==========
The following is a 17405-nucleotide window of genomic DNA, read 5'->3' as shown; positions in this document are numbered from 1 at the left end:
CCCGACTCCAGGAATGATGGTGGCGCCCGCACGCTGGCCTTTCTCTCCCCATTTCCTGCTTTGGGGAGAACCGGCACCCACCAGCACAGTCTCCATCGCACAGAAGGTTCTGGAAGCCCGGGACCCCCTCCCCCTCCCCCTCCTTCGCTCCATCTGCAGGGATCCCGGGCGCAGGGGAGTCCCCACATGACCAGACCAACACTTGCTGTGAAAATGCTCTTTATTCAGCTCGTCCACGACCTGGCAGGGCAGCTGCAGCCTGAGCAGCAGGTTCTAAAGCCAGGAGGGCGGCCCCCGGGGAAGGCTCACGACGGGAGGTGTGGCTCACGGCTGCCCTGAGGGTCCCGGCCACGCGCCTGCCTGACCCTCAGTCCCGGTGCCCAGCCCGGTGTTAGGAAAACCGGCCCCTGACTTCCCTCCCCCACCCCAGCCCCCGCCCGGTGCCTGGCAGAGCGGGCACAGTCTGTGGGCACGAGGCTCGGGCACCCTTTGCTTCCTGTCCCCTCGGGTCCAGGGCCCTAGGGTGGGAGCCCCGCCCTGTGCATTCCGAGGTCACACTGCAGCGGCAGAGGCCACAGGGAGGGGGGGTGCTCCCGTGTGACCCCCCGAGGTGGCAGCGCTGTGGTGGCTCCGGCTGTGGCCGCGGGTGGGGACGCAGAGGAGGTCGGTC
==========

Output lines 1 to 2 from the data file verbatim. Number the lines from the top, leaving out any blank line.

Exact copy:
The following is a 17405-nucleotide window of genomic DNA, read 5'->3' as shown; positions in this document are numbered from 1 at the left end:
CCCGACTCCAGGAATGATGGTGGCGCCCGCACGCTGGCCTTTCTCTCCCCATTTCCTGCTTTGGGGAGAACCGGCACCCACCAGCACAGTCTCCATCGCACAGAAGGTTCTGGAAGCCCGGGACCCCCTCCCCCTCCCCCTCCTTCGCTCCATCTGCAGGGATCCCGGGCGCAGGGGAGTCCCCACATGACCAGACCAACACTTGCTGTGAAAATGCTCTTTATTCAGCTCGTCCACGACCTGGCAGGGCAGCTGCAGCCTGAGCAGCAGGTTCTAAAGCCAGGAGGGCGGCCCCCGGGGAAGGCTCACGACGGGAGGTGTGGCTCACGGCTGCCCTGAGGGTCCCGGCCACGCGCCTGCCTGACCCTCAGTCCCGGTGCCCAGCCCGGTGTTAGGAAAACCGGCCCCTGACTTCCCTCCCCCACCCCAGCCCCCGCCCGGTGCCTGGCAGAGCGGGCACAGTCTGTGGGCACGAGGCTCGGGCACCCTTTGCTTCCTGTCCCCTCGGGTCCAGGGCCCTAGGGTGGGAGCCCCGCCCTGTGCATTCCGAGGTCACACTGCAGCGGCAGAGGCCACAGGGAGGGGGGGTGCTCCCGTGTGACCCCCCGAGGTGGCAGCGCTGTGGTGGCTCCGGCTGTGGCCGCGGGTGGGGACGCAGAGGAGGTCGGTC